Human Capital and Conditional Convergence

Course Outline

Human Capital and Conditional Convergence

In our previous macroeconomics video, we said that the accumulation of physical capital only provides a temporary boost to economic growth. Does the same apply to human capital?

To answer that, consider this: what happens to all new graduates, in the end?

For a while, they’re productive members of the economy. Then age takes its toll, retirement rolls around, and eventually, the old workforce is replaced with a new infusion of people. But then, the cycle restarts. You get a new workforce, everyone’s productive for a while, and then they too retire.

Does this ring a bell?

It should, because this is similar to the depreciation faced by physical capital.

Similarly, are there diminishing returns to education? It likely wouldn’t pay off for everyone to have a PhD, or for everyone to master Einstein’s great theories.

That means the logic of diminishing returns, and the idea of a steady state, also applies to human capital.

So, now we can revise our earlier statement.

Now we can say that the accumulation of any kind of capital, only provides a temporary boost in economic growth. This is because all kinds of capital rust. So, one way or another, we’ll reach a point where new investments can only offset depreciation.

It’s the steady state, all over again.

However, what does the journey to steady state look like?

The Solow model predicts that poor countries should eventually catch up to rich countries, especially since they’re growing from a lower base. And given their quicker accumulation of capital, poorer nations should also grow faster, than their more developed neighbors.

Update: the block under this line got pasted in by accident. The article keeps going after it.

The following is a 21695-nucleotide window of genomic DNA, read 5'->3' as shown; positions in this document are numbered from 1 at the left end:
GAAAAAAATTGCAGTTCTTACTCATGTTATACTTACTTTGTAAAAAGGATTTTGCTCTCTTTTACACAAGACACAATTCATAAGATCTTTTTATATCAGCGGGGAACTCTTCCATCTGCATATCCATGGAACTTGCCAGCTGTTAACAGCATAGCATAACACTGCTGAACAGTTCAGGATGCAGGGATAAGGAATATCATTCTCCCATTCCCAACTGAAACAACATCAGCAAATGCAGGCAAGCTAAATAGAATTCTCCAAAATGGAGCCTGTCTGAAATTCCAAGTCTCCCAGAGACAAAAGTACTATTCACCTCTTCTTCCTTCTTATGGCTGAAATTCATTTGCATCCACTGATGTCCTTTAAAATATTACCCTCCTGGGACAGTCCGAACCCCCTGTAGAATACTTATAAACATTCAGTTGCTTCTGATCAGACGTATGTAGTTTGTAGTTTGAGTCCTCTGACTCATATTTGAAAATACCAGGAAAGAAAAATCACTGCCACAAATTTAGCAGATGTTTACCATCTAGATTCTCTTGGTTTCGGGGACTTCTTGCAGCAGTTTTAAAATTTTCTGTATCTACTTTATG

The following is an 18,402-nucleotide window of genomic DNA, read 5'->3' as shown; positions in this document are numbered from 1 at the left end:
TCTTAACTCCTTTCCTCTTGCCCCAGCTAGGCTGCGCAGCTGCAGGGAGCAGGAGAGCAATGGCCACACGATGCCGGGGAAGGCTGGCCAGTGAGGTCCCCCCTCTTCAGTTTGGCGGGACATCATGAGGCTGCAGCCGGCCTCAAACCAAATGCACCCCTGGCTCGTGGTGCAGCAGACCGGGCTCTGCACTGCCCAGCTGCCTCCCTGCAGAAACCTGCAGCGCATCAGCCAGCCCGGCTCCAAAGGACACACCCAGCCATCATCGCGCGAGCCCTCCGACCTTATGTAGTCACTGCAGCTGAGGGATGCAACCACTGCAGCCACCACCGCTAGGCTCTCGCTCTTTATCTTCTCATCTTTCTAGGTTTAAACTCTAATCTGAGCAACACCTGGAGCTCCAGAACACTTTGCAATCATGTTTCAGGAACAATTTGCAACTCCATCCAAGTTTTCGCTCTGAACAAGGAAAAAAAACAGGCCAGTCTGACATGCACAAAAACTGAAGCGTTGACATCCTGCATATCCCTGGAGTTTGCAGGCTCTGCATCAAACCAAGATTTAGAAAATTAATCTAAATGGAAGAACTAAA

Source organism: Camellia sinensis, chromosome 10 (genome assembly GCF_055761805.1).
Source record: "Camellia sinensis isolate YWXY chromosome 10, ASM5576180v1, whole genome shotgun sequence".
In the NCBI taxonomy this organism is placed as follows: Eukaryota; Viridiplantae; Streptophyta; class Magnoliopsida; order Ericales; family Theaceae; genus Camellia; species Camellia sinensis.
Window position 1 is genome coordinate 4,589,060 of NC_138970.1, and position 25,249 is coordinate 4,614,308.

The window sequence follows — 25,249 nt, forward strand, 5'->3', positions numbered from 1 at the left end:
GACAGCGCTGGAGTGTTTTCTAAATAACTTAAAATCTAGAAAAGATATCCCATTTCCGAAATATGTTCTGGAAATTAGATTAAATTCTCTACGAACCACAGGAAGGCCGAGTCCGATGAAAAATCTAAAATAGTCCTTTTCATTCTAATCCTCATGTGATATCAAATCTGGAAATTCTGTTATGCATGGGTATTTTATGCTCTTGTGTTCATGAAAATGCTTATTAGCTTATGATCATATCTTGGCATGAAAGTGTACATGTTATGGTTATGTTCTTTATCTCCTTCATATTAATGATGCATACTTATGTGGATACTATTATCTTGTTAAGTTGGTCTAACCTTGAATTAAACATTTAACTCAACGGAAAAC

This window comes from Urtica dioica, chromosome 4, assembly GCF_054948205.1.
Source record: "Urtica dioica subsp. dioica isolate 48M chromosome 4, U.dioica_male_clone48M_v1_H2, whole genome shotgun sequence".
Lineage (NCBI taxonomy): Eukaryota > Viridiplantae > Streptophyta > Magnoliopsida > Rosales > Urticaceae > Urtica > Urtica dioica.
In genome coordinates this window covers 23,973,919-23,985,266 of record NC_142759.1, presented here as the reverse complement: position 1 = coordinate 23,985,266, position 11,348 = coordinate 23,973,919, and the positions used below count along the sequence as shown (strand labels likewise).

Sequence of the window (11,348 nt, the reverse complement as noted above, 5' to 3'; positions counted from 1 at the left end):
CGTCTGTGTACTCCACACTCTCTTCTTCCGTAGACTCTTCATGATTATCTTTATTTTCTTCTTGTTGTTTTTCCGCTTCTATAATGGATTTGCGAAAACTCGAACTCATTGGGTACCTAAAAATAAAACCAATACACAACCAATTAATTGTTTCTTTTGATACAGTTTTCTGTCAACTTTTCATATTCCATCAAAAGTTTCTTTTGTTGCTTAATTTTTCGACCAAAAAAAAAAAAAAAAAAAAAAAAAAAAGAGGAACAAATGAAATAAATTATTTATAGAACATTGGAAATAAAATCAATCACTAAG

And eventually, every country should reach similar steady states.

In other words, we would see growth tracks that all eventually converge.

So, why isn’t this always the case? Why, in some cases, are we seeing the “Divergence Big time,” as coined by economist Lant Pritchett?

The answer to these questions, lies in the institutions of different countries and the incentives they create.

Assuming that a certain set of countries do have similar institutions, that’s where we see the convergence predicted by the Solow model. We see that poorer countries do grow faster than their richer counterparts. And conditional on having similar institutions, eventually, even poorer countries will reach a similar steady state of output as more developed nations. We call this phenomenon conditional convergence.

You can think of it as a national game of catch-up, with catch-up only happening if institutions don’t differ.

What happens though, once all this catching up is done?

Let’s not forget that there’s still another variable in the Solow model. This is variable A: ideas -- the subject of our next video.

There, we’ll show you how ideas can keep a country moving along the cutting edge of growth.


In our previous videos, we showed how capital accumulation can generate growth in the short run, but in the long run, we always end up at a steady-state where all of investment is used to make up for depreciation. What about human capital? -- represented here by the labor force, "L", times their education level, "e." Well, there's no doubt that higher levels of education correlate with higher levels of economic output. But just like physical capital, human capital is subject to diminishing returns. The United States has a well-educated workforce, and that's good, but it's possible for a country to invest too much in education. It helps an economy to have some PhDs -- at least I hope it does.


But how much extra growth would we get if we required everyone to have a PhD? Probably not that much. It's a good investment to teach people to read and write and do some math, but would it pay to train everyone to understand the general theory of relativity? I don't think so. So, education is subject to diminishing returns. And what about depreciation? Yeah. Unfortunately, human capital -- it wears out too. Think about all of the current human capital in the world.